The Art of Worship
Hello blog readers of this blog! My name is Clay and I’m the lucky man who married the woman who owns this blog. Laura asked me many months ago to start my own blog, but I declined. I used the excuse of being too busy with my job, my bible studies, my college studies and my family. Instead, I agreed to do a “Clay’s Corner”. Well, here is my first post. I hope you enjoy it.
I’ve titled this post as “The Art of Worship”. Have you ever thought about how to worship? Sure, we see the videos on YouTube, the energetic people in church, the shy people in church, and people in between. Sometimes, we’re fearful of worshiping because of our fear of being judged. Well, let me expand on that…..
Scriptures tells us not to judge one another. We’re all children of God. Cain and Able worshiped through sacrificing their top products, so to speak. You see how judging one another led to the demise of Cain when he slew his brother.
The Bible doesn’t go into detail about how to worship. There are many examples of worship throughout the Bible though. In the Old Testament, most worship took place with burnt offerings, sacrifices and prayer. In 2 Samuel 6:16, King David worshiped God by dancing in the streets when he brought the Ark of The Lord to Jerusalem. Michal (the daughter of Saul) despised him for that and judged his outlandish behavior.
In the Old Testament, religious activities consisted of prayer and offerings. In the New Testament, nothing is mentioned how to carry out our religious activities to best relate to God. Should we get up and dance? Should we shout “Hallelujah!”? Should we slap each other on the backs like athletes and instead of saying “Good Game” say “Amen!”? Should we sing hymns of praise as loud as we can?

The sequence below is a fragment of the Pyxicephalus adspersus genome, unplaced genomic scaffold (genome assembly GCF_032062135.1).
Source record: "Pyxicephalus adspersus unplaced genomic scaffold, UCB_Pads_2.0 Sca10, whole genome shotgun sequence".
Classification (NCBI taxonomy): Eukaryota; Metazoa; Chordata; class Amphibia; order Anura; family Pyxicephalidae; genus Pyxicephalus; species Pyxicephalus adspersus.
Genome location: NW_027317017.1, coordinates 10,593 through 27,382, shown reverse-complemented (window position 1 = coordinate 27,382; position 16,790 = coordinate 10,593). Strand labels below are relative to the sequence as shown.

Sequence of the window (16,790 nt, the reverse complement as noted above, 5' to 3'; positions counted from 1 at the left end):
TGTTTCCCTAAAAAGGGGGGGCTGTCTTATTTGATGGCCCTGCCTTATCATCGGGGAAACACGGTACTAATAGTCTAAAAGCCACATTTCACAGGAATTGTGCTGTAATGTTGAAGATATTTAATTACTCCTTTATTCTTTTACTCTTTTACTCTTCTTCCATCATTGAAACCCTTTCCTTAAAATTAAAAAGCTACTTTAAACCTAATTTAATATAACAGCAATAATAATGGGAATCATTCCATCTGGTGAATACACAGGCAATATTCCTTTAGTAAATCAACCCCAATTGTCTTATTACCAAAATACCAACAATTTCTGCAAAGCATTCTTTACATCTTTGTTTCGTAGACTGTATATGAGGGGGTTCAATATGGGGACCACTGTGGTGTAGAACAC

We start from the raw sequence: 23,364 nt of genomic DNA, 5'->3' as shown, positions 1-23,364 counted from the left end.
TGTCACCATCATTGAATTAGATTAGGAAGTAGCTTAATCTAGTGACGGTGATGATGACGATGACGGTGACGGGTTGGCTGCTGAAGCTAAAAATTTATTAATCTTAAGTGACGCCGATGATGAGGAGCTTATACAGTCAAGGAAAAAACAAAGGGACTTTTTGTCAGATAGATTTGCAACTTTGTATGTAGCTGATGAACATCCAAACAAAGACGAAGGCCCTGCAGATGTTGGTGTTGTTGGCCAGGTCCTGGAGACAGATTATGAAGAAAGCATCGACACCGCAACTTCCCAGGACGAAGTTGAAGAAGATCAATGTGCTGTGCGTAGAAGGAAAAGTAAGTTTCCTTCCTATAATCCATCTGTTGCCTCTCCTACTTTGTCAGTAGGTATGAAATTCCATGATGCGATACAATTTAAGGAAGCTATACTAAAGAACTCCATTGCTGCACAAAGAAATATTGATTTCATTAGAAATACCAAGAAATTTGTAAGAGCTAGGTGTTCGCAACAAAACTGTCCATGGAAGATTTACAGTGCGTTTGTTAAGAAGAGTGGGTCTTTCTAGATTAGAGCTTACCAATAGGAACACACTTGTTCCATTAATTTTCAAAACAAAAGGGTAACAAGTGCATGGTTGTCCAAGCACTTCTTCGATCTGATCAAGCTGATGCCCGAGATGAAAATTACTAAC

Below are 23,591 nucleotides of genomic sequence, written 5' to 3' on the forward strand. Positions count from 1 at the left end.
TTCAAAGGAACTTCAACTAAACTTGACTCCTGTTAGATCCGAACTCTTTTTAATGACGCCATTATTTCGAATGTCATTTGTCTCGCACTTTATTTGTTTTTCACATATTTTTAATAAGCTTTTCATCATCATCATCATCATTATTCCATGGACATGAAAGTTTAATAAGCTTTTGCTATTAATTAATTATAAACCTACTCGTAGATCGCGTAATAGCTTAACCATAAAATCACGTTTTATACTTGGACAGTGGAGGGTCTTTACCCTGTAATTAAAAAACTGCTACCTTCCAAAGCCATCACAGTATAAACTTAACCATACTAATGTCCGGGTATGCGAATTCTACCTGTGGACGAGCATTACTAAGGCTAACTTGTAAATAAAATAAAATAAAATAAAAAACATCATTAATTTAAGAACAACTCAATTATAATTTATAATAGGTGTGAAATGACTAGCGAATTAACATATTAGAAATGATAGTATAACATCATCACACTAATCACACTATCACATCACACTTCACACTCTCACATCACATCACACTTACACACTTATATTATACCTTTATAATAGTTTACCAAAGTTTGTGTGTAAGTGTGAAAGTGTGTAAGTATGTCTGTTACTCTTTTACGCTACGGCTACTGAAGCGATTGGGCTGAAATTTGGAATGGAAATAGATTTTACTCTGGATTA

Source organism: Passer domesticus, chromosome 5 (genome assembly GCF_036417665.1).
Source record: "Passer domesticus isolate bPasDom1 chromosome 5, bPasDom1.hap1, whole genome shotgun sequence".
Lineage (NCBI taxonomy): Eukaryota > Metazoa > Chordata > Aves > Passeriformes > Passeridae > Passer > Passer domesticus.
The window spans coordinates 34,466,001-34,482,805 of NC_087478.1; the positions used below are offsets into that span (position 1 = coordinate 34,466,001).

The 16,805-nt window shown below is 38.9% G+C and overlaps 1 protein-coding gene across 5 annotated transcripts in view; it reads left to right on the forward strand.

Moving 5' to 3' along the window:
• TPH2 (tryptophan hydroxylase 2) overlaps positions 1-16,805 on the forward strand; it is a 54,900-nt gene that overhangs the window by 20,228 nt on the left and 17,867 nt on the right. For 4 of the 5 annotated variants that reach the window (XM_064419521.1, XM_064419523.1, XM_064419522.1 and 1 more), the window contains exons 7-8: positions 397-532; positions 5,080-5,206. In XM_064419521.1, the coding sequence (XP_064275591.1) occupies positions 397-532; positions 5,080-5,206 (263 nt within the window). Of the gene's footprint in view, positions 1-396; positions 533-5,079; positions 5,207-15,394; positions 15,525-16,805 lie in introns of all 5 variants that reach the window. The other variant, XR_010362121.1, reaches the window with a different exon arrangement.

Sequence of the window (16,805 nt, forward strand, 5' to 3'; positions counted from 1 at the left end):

In my studies of the Bible, I learned early on God presents me with a fork in the road everyday. Go left or go right? Speed up or slow down? Pray or don’t pray? Glorify God or glorify myself? It’s the same with worshiping. God gives each one of us a choice how to worship. Two questions remain: (1) When you worship, are you glorifying God or glorifying yourself? (2) When you see others worship in their manner, are you judging them? Are you speaking about them under your breath or to your neighbor?
Going back to question 1, think of an athlete. We all have “God-given abilities.” But let’s break it down. There’s a difference between praising and worshiping. An athlete praises God for winning the fight; scoring a touchdown; hitting a home run to win the game. These are praises. Psalm 150:6 says, “Let everything that has breath praise The Lord.” “I thank you for my shoes; I thank you for my clothes; I thank you for giving me my job; I thank you how you blessed me with this car; I thank you for how you brought me through college.” Praise thanks God for what He did. The praise is thanking God for your shoes, but the worshiper says, “If I don’t have any shoes; If I don’t have a car; If I don’t have a house; If I never did anything; I worship you for who you are; You are valuable; Your peace is valuable; I worship you because you are God! You mean so much to me!”